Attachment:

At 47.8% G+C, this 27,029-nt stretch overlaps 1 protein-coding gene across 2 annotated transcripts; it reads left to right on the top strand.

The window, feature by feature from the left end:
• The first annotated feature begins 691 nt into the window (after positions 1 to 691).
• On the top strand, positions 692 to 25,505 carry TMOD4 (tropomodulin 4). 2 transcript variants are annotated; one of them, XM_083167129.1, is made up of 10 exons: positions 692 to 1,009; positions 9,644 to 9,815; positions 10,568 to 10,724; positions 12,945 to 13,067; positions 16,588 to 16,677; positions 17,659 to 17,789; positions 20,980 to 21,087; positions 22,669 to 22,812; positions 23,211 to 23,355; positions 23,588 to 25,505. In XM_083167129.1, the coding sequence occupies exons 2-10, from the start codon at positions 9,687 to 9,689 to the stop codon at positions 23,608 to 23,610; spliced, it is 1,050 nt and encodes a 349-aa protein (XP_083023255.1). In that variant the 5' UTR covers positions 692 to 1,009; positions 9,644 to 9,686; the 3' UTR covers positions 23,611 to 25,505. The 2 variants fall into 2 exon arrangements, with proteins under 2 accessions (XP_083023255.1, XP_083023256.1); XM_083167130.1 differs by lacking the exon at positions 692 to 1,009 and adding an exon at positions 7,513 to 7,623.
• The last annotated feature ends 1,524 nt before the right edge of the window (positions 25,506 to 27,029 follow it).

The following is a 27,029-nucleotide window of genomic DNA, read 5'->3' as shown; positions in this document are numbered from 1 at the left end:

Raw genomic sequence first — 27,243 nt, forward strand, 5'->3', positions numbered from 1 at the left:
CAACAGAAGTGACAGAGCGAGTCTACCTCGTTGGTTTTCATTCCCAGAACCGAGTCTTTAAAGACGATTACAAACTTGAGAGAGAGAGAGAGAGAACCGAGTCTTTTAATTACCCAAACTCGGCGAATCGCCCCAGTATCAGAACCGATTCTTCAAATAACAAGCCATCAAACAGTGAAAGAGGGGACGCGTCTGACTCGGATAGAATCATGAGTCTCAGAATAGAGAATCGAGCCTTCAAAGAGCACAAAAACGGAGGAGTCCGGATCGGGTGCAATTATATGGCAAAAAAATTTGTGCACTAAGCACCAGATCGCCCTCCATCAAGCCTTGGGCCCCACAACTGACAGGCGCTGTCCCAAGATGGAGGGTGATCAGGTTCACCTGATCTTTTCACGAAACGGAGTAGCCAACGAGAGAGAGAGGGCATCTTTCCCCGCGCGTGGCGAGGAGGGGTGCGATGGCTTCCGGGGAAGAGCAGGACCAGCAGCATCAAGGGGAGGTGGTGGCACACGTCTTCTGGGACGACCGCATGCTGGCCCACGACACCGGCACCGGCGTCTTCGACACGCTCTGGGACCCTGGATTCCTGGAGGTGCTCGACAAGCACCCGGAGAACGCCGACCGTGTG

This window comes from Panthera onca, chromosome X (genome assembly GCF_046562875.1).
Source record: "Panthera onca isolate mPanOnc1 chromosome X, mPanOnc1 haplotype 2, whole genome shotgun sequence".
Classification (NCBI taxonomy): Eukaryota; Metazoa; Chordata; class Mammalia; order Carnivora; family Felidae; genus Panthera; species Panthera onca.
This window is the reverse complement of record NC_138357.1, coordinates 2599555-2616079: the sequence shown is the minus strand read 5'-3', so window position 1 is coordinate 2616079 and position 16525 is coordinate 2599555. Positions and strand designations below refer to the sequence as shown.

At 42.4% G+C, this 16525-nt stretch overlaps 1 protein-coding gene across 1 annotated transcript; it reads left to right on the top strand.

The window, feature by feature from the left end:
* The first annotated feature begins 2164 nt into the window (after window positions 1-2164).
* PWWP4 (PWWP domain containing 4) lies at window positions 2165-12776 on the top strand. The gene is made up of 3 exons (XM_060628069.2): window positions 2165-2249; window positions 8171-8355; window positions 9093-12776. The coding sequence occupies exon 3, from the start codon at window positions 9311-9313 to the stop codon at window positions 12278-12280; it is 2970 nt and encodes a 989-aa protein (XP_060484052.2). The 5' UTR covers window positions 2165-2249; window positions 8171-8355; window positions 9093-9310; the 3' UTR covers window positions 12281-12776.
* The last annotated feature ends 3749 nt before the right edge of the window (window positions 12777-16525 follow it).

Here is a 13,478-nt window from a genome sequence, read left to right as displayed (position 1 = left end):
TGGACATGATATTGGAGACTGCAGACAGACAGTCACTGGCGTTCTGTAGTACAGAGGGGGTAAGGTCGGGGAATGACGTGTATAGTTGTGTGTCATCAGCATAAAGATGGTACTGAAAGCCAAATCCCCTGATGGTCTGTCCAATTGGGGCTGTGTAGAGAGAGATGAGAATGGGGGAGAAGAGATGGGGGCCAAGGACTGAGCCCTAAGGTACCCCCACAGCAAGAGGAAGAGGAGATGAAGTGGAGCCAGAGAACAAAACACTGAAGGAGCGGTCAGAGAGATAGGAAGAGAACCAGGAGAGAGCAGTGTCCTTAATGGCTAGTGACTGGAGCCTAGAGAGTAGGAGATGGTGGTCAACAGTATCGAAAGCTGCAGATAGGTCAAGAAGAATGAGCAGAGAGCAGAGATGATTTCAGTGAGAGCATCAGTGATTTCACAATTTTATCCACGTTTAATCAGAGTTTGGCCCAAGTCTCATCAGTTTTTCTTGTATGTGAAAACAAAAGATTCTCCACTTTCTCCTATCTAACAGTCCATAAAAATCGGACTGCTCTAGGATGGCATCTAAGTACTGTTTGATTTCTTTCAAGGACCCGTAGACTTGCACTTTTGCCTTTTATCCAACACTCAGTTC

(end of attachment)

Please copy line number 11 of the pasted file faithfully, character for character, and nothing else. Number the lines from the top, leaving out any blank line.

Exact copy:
Classification (NCBI taxonomy): Eukaryota; Metazoa; Chordata; class Mammalia; order Carnivora; family Felidae; genus Panthera; species Panthera onca.